Table 2: Time to consultation for neonatal danger signs (n = 63). View Table 2
Table 3: Relationship between neonatal danger signs and mothers' attitudes (n = 224). View Table 3
For the 14 mothers who did not seek care, the most cited reason (50%) was lack of awareness of the severity of the signs (Table 4).
Table 4: Reasons why mothers do not seek help for neonatal danger signs. View Table 4
Regarding knowledge of neonatal danger signs, the majority of mothers cited hyperthermia first (81.7%), followed by refusal to suckle (37.5%). This result is comparable to a study conducted in Lucknow  (in India) where hyperthermia was the most cited sign by 98% of the mothers. Similarly in Gedeo zone (in the South of Ethiopia)  where 76.6% of the mothers mentioned that same sign, then in Kenya  by 74.9% of the mothers. And in Fiche Town (in Oromia Ethiopia),  there were 63.3% of the mothers citing hyperthermia. Note that in Madagascar, neonatal mortality is still a concern with a rate of 26 ‰ in 2013 and 21‰ in 2018 , and of which infection (17%) is among the leading causes of neonatal deaths [3,9]. This is why hyperthermia and poor feeding are at the top of the list.
According to this study, mothers' education level significantly influenced their knowledge (p = 0.01 and RR = 0.57 [0.34-0.96]). However, other factors such as age (p = 0.04 and RR = 0.71 [0.48-1.04], marital status (p = 0.07), socioeconomic level (p = 0.05), were not factors influencing mothers' knowledge of neonatal danger signs. This result is similar to a study conducted by Nigatu  in the northwestern region of Ethiopia, which reported that women with a high level of education (secondary school and above) were 3 times more likely to experience neonatal danger signs than women with a primary level of education (OR = 3.05 [1.43-6.50]).
Among the 224 mothers in the study, 77 mothers (34.4%) had an experience in neonatal pathology, of which hyperthermia was found in 51.9% of the newborns. In a study conducted in Baghdad , 68% of mothers had an experience in neonatal pathology in which hyperthermia was found first (23.5%), followed by jaundice (19.7%). In Saudi Arabia , this neonatal experience was familiar to 68.8% of the mothers with jaundice (27.1%) followed by refusal to suckle (24.7%), being the most common signs presented by these newborns. The neonatal danger signs differ from country to another, which could be explained by the seasonal diversity as well as the geographical and socio-cultural diversity.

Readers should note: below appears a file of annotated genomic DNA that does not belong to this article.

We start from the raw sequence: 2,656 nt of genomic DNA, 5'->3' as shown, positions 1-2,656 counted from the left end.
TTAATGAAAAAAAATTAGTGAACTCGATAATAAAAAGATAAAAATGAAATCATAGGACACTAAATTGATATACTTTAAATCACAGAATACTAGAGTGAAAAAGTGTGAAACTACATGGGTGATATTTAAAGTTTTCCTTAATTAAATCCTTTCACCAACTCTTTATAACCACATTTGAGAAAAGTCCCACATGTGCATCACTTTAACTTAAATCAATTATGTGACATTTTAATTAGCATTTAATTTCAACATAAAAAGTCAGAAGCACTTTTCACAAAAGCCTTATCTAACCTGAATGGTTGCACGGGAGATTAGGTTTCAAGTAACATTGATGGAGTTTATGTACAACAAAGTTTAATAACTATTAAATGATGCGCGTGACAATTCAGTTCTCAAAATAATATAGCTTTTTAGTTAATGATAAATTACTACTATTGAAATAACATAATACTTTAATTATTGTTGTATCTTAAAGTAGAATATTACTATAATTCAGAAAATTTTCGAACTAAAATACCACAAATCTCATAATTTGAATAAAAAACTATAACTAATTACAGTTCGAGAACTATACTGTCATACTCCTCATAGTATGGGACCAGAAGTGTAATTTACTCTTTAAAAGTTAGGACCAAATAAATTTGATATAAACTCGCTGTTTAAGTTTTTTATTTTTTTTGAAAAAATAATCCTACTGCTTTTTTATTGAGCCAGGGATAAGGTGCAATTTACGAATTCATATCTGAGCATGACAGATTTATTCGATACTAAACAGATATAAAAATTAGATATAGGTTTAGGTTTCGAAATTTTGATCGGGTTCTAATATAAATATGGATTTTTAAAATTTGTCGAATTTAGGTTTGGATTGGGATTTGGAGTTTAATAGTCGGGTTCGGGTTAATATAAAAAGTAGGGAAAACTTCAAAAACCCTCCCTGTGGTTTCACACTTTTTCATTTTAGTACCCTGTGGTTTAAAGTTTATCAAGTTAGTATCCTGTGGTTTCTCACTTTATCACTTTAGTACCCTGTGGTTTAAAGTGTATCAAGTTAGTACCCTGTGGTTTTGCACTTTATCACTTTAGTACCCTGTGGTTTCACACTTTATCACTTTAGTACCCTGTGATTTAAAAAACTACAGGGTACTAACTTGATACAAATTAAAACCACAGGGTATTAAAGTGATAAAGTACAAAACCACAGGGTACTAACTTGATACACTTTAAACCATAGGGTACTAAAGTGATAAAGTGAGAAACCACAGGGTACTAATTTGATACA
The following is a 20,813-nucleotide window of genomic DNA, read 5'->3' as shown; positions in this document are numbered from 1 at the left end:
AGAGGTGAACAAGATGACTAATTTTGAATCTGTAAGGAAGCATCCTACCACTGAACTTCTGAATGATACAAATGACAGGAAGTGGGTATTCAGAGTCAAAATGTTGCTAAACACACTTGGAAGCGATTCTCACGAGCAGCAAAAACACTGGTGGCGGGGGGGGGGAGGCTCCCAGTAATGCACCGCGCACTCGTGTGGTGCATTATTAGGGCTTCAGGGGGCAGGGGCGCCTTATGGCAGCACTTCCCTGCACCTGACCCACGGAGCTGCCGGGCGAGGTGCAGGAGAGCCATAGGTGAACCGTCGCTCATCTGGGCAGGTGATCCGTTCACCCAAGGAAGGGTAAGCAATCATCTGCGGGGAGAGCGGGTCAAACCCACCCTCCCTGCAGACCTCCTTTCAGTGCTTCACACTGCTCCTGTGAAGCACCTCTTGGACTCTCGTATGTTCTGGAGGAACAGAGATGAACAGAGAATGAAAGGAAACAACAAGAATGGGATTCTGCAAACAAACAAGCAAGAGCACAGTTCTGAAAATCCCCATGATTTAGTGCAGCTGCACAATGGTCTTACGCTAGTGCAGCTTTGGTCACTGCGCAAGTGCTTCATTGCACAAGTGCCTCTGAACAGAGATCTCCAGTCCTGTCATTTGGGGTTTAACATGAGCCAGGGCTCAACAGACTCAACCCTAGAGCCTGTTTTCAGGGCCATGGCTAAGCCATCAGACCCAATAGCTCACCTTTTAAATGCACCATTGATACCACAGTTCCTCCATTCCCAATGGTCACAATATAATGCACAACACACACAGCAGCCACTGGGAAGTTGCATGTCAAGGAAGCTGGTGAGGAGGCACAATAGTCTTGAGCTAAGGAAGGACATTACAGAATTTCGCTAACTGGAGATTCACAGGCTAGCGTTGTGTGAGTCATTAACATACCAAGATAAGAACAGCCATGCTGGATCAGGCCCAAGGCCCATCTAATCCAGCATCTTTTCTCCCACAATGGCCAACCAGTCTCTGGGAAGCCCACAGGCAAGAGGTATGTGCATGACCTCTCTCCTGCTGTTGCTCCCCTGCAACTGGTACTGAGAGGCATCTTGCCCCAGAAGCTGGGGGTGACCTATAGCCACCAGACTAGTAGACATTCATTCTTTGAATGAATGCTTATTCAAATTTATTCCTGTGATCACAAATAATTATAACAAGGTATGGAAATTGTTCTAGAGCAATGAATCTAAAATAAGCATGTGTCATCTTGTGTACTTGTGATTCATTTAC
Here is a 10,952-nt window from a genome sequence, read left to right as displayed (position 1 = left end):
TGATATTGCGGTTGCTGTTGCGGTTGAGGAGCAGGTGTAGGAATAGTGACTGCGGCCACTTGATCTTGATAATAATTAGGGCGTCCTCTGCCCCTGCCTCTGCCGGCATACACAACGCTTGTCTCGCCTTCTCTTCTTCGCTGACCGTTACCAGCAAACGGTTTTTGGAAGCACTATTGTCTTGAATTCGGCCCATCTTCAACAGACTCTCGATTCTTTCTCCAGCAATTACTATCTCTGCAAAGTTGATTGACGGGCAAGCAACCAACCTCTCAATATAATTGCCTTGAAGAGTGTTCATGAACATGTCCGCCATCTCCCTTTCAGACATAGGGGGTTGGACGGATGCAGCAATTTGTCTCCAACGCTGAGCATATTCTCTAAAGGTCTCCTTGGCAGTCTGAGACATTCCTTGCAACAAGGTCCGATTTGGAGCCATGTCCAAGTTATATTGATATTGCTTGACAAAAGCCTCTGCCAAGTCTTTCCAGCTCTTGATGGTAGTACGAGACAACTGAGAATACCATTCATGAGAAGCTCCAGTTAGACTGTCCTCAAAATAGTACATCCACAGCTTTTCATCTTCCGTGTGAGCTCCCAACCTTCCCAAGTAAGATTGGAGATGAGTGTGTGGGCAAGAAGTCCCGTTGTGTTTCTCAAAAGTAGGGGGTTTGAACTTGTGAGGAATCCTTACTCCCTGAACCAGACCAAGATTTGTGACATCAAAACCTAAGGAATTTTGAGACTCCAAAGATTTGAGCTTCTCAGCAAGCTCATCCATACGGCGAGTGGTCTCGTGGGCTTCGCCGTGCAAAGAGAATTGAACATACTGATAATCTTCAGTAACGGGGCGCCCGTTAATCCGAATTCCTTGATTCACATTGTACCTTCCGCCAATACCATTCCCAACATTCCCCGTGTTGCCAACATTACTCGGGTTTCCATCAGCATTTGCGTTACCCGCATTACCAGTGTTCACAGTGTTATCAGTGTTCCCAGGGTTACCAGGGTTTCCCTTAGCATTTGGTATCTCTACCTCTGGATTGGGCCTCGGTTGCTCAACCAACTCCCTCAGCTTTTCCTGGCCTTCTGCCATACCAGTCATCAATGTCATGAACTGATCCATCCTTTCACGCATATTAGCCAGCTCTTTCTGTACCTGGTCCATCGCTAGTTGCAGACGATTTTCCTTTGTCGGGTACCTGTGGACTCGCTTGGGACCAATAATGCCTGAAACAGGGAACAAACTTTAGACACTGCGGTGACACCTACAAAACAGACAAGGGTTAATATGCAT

Among the 77 mothers who experienced neonatal pathology, the majority (81.8%) sought care in less than 12 hours for 47.6% and 42.8% of mothers consulted doctors in less than 6 hours. In the study carried out in Tiro Afeta (Ethiopia) , it was noted that 92.8% of the mothers sought care immediately, this was also the case in Arabia (UAE)  where 91.2% of the mothers took the decision to take their sick baby to a health-care center, this attitude was adopted by 87.4% of the mothers in the case of Wardha (India) . The good attitude of the mothers in seeking care in front of the signs of neonatal danger could be explained by their awareness during pregnancy and after delivery by the health personnel, even if this still seems insufficient given the somewhat late delay in seeking care.
In this study, it was found that mothers sought care immediately when faced with a newborn seizure (p = 0.03, RR = 1.09 [1.02-1.16]). This result is comparable to a study conducted in the south-eastern region of Nigeria , in India Wardha  where the immediate search for care in a health service in front of the seizure of the newborn were respectively the conduct of 72.2% and 36.1% of mothers in those countries. This is due to the fact that it is a very alarming sign and of rapid aggravation.
For the 14 mothers who did not consult in front of the signs of danger in the newborn, half (50%) were not aware of the seriousness of the signs, others (28.6%) did not go by family advice, or by trusting the matron than the health personnel (28.6%), some women did not consult because of financial problems (21.4%). In the study by Bekele F, et al. , financial problems were the most cited reason for not consulting (48.8%), followed by ignorance of the seriousness of the signs (13.1%). These different reasons lead us to believe that mothers lack information on the signs of neonatal danger in our country, perhaps because of the different gaps in our health system.
At the end of this survey on the knowledge, attitude and practices of mothers in front of neonatal danger signs, we found that the majority of mothers have a poor knowledge of these danger signs, especially those who were less educated. Many of the mothers had a good attitude towards neonatal danger signs. However, a significant proportion did not seek medical attention because they were unaware of the seriousness of the signs presented by their baby.
Thus, increased education of mothers about neonatal danger signs would contribute greatly to the reduction of neonatal morbidity and mortality.
The authors would like to thank those who contributed to this survey.
Conflicts of Interest The authors declare no conflicts of interest.